But sometimes I get lonely for young married friends. I want to talk about sex or birth control or these early child-less years with someone who’s in the same spot. Just one married girlfriend, maybe. I don’t have any. When I was single, my girlfriends who got married were suddenly never available to hang out, and one of them stopped talking to any of her single friends at all. But the sad thing is, that continued to happen after we got married. The same friends still don’t have time for me. Since I’m married too, they can no longer pull the I’m-married-and-therefore-more-busy excuse, and I’m left wondering what’s the cause of all this introverted-marriage stuff.

    I guess what I’m saying is that maybe young marrieds need to hear what you’re saying but they need to hear more than that, too. So many young marrieds go “inwards” on themselves. To some extent I get it; my husband and I have definite boundaries surrounding “us” time and leaving lots of room for things like sex and important compromise-related discussions. But that doesn’t mean we’ve restricted ourselves to a dozen choice friends. So many young marrieds get rid of friends to make time for each other, but I think you can just lessen your commitments and bring each other into the lives you had before, modelling healthy marriage boundaries to singles. I have found that getting to know one another’s friends has not been hard, and it has been rewarding to see my husband continue flourishing with his close friends. And I have found that while serving my husband and building my marriage is my priority, sometimes we are best served and built up when we serve others together. Instead of going inward, young marrieds need to learn how to–carefully, discernedly–build outwards.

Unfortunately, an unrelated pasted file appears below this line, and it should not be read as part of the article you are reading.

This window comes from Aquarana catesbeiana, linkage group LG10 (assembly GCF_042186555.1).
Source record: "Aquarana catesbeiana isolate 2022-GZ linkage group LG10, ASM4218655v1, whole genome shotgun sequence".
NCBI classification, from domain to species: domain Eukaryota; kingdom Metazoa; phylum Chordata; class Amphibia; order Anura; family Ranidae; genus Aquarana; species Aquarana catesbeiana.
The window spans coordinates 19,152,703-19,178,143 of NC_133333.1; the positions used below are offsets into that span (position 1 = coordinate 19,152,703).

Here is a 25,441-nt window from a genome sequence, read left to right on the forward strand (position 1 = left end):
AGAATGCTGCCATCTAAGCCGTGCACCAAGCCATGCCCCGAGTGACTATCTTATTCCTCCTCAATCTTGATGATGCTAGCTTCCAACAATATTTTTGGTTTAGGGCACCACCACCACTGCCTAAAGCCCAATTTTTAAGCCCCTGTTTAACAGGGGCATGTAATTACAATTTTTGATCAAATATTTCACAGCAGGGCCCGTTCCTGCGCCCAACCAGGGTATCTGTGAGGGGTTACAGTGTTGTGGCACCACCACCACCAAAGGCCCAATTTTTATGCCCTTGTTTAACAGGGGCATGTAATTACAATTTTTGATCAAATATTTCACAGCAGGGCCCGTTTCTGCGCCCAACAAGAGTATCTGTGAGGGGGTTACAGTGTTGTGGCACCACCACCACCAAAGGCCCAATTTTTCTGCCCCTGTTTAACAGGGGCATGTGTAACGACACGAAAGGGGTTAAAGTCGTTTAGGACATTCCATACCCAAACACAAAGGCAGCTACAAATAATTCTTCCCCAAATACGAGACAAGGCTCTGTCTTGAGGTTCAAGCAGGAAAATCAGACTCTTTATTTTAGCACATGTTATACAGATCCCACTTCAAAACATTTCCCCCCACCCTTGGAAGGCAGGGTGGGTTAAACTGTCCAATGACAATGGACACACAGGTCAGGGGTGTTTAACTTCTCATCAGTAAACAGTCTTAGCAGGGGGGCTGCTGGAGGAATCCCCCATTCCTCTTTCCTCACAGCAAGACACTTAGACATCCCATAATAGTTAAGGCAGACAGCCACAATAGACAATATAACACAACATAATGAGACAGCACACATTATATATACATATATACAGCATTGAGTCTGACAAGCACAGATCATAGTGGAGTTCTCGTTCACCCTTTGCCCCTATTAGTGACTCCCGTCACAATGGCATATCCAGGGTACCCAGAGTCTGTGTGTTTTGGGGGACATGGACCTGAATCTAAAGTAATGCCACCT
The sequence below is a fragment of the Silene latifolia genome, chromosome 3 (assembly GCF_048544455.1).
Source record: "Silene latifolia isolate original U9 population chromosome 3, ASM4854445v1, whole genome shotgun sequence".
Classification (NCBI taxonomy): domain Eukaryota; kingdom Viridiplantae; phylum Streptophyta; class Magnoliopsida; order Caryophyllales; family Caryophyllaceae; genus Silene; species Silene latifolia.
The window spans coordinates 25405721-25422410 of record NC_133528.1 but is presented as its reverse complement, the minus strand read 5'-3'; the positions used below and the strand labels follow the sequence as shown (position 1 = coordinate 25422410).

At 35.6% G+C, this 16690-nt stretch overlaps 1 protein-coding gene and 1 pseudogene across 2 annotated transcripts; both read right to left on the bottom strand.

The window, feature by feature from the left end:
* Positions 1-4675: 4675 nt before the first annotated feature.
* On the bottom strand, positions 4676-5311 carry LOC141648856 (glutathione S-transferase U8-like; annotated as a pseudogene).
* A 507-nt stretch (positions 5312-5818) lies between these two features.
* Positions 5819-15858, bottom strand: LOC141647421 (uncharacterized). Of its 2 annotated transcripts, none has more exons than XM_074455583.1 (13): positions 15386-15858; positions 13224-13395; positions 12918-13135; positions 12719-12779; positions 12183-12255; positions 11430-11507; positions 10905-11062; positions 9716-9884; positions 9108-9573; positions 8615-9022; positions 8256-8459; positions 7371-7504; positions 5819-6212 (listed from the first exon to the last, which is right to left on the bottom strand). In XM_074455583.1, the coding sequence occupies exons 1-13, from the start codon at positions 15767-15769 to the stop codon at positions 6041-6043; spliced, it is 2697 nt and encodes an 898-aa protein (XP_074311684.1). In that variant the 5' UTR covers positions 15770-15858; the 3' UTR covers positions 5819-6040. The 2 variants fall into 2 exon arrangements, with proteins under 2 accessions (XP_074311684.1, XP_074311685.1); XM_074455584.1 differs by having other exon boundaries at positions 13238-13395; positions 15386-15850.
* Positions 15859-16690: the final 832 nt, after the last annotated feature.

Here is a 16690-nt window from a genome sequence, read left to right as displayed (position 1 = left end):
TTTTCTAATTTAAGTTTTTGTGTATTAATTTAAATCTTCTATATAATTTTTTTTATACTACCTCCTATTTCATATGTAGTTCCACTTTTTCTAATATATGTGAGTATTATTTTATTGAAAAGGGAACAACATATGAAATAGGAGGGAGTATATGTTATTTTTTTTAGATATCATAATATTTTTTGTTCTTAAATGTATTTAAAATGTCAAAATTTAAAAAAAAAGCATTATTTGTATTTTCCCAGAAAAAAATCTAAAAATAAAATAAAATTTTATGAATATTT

• Yes! I totally agree. In fact, you inspired me to write about something that has been a bug bear of mine for a while: the insular “you complete me” view of marriage ( http://wp.me/p3zH10-77 ) Thanks for commenting 🙂

      • yes, I read that one! Good thoughts. 🙂

  • Les Palmer

    Rising very early this morning and not wanting to wake my very tired hub I came across your writings Bron. You have some great insights! I particularly resonate with this article.